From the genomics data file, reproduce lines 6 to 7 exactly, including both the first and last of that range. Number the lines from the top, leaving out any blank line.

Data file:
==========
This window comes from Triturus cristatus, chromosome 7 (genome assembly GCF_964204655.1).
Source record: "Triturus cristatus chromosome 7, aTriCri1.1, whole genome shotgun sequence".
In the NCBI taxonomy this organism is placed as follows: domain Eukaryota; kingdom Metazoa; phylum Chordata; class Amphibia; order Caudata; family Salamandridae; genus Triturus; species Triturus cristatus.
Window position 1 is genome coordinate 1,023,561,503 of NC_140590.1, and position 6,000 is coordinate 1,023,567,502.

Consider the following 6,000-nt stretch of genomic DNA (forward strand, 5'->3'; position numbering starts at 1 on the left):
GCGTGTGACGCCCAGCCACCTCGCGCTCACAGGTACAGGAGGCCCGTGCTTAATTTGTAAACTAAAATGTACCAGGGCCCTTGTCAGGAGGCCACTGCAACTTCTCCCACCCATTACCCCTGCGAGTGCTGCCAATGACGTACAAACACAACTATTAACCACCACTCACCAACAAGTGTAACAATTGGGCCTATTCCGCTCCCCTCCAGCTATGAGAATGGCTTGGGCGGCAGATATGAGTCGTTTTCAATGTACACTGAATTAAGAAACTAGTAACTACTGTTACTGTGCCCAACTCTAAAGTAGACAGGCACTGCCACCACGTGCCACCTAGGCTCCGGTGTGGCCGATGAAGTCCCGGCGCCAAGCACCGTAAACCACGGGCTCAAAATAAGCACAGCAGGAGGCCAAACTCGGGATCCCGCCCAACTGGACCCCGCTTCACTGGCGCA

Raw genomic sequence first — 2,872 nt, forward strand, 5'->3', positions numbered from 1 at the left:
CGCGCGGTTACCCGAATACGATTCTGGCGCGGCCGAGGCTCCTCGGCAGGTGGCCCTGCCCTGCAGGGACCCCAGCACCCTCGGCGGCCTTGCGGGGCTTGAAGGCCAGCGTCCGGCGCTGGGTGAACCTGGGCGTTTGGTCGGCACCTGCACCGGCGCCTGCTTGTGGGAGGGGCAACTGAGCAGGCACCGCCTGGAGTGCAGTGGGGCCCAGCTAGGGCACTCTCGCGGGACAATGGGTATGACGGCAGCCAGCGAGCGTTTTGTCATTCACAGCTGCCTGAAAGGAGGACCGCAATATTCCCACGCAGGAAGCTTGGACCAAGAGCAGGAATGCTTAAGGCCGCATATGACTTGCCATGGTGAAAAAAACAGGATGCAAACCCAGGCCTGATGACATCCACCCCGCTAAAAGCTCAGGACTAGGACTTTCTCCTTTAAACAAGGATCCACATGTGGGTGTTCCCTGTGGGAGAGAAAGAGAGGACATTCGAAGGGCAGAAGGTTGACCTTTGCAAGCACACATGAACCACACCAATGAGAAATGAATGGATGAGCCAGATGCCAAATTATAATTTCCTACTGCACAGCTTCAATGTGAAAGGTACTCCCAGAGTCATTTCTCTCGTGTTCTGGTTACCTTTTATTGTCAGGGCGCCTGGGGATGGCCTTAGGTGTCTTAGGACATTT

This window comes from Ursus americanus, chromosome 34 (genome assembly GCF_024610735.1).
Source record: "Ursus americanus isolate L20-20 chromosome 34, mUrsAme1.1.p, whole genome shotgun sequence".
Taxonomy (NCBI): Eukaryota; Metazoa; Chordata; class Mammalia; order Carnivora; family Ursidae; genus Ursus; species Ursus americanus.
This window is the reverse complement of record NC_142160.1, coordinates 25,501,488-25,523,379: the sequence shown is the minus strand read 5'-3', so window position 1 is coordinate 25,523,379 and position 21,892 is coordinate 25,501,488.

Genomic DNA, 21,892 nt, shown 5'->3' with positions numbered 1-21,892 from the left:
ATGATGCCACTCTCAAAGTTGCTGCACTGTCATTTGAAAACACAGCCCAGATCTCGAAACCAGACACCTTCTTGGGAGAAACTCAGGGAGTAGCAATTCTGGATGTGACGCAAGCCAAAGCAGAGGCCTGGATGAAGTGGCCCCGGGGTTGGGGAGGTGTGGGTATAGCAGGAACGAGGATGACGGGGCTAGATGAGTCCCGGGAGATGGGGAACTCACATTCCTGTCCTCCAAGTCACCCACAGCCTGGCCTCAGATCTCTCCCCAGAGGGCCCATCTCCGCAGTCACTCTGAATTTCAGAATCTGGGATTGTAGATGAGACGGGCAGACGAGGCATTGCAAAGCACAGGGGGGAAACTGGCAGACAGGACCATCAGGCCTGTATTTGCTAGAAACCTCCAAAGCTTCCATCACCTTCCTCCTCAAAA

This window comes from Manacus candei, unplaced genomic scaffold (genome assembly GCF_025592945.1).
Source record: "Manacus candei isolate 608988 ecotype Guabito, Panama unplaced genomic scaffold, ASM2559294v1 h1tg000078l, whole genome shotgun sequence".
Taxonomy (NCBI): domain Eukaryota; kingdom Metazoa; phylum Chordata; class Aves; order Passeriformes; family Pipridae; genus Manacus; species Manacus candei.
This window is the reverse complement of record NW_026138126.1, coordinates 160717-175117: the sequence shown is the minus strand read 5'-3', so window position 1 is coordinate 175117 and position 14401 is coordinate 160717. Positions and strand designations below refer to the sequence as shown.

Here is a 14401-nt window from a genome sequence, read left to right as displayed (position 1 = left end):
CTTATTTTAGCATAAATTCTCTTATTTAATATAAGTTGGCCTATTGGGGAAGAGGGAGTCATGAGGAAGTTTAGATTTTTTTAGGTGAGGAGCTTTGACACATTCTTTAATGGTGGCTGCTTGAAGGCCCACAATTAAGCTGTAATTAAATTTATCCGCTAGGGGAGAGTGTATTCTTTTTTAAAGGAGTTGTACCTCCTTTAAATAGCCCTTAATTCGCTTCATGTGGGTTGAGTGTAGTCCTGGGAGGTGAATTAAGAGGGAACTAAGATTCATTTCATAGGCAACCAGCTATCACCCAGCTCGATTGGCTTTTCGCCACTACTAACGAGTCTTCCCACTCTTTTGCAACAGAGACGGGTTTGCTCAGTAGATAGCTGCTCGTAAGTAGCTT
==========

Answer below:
GCGTGTGACGCCCAGCCACCTCGCGCTCACAGGTACAGGAGGCCCGTGCTTAATTTGTAAACTAAAATGTACCAGGGCCCTTGTCAGGAGGCCACTGCAACTTCTCCCACCCATTACCCCTGCGAGTGCTGCCAATGACGTACAAACACAACTATTAACCACCACTCACCAACAAGTGTAACAATTGGGCCTATTCCGCTCCCCTCCAGCTATGAGAATGGCTTGGGCGGCAGATATGAGTCGTTTTCAATGTACACTGAATTAAGAAACTAGTAACTACTGTTACTGTGCCCAACTCTAAAGTAGACAGGCACTGCCACCACGTGCCACCTAGGCTCCGGTGTGGCCGATGAAGTCCCGGCGCCAAGCACCGTAAACCACGGGCTCAAAATAAGCACAGCAGGAGGCCAAACTCGGGATCCCGCCCAACTGGACCCCGCTTCACTGGCGCA

Raw genomic sequence first — 2,872 nt, forward strand, 5'->3', positions numbered from 1 at the left: